|(Fig. 1) A 1933 poster|
- Native Title: King Kong
- Primary Language: English
- Format: Black and White
- Year of release: 1933
- Director: Merian Cooper, Ernest Shoedsack
- Budget: est. US$670,000
- Film Length: 100 minutes
- Production Company: RKO Radio Pictures
A landmark piece of film history featuring one of the most iconic monsters of film history. King Kong on the surface is a tale of an ambitious camera crew exploring the mysterious and largely-unknwon "Skull Island" and finding a gigantic apelike monster that kidnaps their star actress (played by actress Fay Wray). In pursuing her they encounter various dinosaurs and giant lizards that quickly prove how savage and dangerous this mysterious island is. Eventually capturing the beast after rescuing the girl, Kong is captured and taken to New York City for the entire world to see him, only for an unintended (or unavoidable given the time) mishap that sends Kong on a chaotic rampage throughout the city.
Beneath the fantastical story however is a dark and disturbing message with heavily racist tones that serve as a reflection of the attitudes of the time. To a modern viewer the insensitivity is cringe-worthy: Africans are shown wearing grass skirts and feather headdresses, speak "Native" (based on the captain's understanding of a language spoken by a people living on an isolated East Indian island he's never been to before) and throw spears, the one Chinese character shown has a Fu Manchu beard, traditional Chinese coat and uses phrases like "me likey come too!" and women are shown to be submissive even to comments like "Women get in my way by virtue of being on board [the ship]" and are prone to fainting.
|(Figure 2) The design of the head reminds|
me disturbingly of Blackface
The centrepiece of all of this however, is Kong, a 2 1/2 storey tall giant gorilla with a taste for human flesh. Many times does the camera focus on Kong's head an animatronic head for several scenes, showing large ivory-white teeth in an almost permanent grin and beady pupils it must have been very intimidating to the cinemagoer of the thirties.since it was the height of realism back then. As I experienced, audience members more accustomed to CG monsters and animation found RKO's attempt at a lifelike face found it more as goofy and amusing than scary.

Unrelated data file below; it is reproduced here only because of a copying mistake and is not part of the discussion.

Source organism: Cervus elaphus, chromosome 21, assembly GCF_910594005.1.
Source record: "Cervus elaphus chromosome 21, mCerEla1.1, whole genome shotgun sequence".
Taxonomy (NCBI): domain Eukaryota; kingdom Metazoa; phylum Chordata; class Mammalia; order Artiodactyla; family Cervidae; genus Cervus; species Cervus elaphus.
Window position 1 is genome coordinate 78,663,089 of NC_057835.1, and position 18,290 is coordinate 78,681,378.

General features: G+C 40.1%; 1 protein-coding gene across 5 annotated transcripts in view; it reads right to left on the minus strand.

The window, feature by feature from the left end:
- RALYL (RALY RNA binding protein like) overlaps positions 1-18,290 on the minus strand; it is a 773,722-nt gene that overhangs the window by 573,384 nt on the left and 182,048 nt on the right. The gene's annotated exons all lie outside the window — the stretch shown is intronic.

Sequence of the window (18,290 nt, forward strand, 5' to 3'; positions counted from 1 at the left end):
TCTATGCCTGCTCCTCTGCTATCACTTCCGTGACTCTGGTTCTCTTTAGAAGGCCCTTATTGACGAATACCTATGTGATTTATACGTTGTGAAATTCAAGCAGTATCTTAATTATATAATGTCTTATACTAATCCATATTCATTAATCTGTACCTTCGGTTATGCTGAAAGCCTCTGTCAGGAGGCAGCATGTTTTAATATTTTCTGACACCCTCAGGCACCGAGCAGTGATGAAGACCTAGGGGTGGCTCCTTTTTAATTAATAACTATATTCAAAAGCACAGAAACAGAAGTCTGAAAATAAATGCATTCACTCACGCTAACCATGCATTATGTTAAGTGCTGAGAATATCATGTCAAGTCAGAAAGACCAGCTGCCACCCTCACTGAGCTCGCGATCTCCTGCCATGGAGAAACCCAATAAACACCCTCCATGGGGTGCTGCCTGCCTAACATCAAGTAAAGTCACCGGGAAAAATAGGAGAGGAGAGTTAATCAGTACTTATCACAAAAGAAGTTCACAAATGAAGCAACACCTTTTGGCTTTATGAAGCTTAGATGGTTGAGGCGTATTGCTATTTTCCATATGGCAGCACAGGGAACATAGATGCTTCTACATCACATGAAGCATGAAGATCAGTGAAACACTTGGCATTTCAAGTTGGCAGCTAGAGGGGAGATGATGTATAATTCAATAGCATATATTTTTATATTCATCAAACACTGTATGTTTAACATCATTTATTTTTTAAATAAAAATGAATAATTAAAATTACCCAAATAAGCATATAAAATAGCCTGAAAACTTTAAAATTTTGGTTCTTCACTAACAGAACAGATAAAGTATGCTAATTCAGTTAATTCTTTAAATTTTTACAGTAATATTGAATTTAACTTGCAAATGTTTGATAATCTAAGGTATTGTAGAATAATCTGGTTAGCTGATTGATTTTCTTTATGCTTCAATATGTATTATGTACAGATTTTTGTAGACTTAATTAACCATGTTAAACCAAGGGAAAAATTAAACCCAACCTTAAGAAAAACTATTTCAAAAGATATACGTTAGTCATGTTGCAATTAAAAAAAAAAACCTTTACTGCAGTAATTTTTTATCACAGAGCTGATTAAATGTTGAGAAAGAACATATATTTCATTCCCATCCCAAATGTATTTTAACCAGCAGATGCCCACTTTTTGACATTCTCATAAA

|(Figure 3) I don't think this dinosaur had any other reason to|
be in this film than to be horribly murdered by Kong
One of the most significant things I noticed about the film was its resemblance to other films that indicated how huge Kong's footprint is despite being a film that by modern standards should probably be buried for its inappropriate content. While Metropolis was the forerunner for the summer blockbuster, King Kong could be considered the forerunner to the action film and the battle film, the latter a format that became characteristic of Toho's Godzilla franchise. After kidnapping Ann Darrow, he takes her away somewhere with the camera crew chasing after him with guns. After he crosses a log he sees them coming and puts Ann somewhere safe, tosses most of the crew off a log and then runs to save Ann from a T-Rex looking to eat her in a long fight scene that puts her in a lot of danger. "From the moment Kong appears on the screen the movie essentially never stops for breath. In an astonishing outpouring of creative energy, O'Brien and his collaborators show Kong in battle with two dinosaurs, a giant snake, a flying reptile and a Tyrannosaurus rex" (Erbert, 2002). In the space of perhaps fifteen minutes, Kong fought a single group of humans and at least three different monsters,with notable battles taking between one to two minutes and leaving you on the edge of your seat.
Along with this there are other moments of more gratuitous violence demonstrated by Kong. When he rampages though the village, Kong kills a few people by either putting them in his mouth or impaling them on his canine teeth, in one scene he smashes into a stilt-house in order to grab and throw the occupants into the mud at his feet and tread on them, pressing them into the mud until they were either crushed or suffocated to death. During his New York rampage he derails a train, smashes it up then leaves it to climb a building behind him, essentially making the entire scene a moment of senseless (possibly calculated) rage.
|(Figure 4) Kong's battle with a Tyrannosaurus Rex may have been|
part of what popularised an entire school of action films.